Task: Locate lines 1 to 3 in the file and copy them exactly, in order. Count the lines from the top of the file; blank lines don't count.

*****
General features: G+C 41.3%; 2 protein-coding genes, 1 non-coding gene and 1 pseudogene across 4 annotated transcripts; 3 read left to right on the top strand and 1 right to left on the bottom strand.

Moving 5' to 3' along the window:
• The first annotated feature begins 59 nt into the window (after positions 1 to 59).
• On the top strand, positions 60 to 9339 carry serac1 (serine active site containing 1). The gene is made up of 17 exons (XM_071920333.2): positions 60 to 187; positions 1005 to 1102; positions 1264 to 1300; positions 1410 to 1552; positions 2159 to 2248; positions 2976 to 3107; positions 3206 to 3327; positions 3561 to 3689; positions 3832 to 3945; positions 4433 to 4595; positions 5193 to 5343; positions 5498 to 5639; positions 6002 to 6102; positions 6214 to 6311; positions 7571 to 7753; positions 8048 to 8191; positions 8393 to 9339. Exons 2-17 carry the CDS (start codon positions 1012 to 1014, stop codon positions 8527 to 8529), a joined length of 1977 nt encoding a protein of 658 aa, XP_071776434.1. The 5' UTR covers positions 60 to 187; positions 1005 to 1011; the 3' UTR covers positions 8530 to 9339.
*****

General features: G+C 41.3%; 2 protein-coding genes, 1 non-coding gene and 1 pseudogene across 4 annotated transcripts; 3 read left to right on the top strand and 1 right to left on the bottom strand.

Moving 5' to 3' along the window:
• The first annotated feature begins 59 nt into the window (after positions 1 to 59).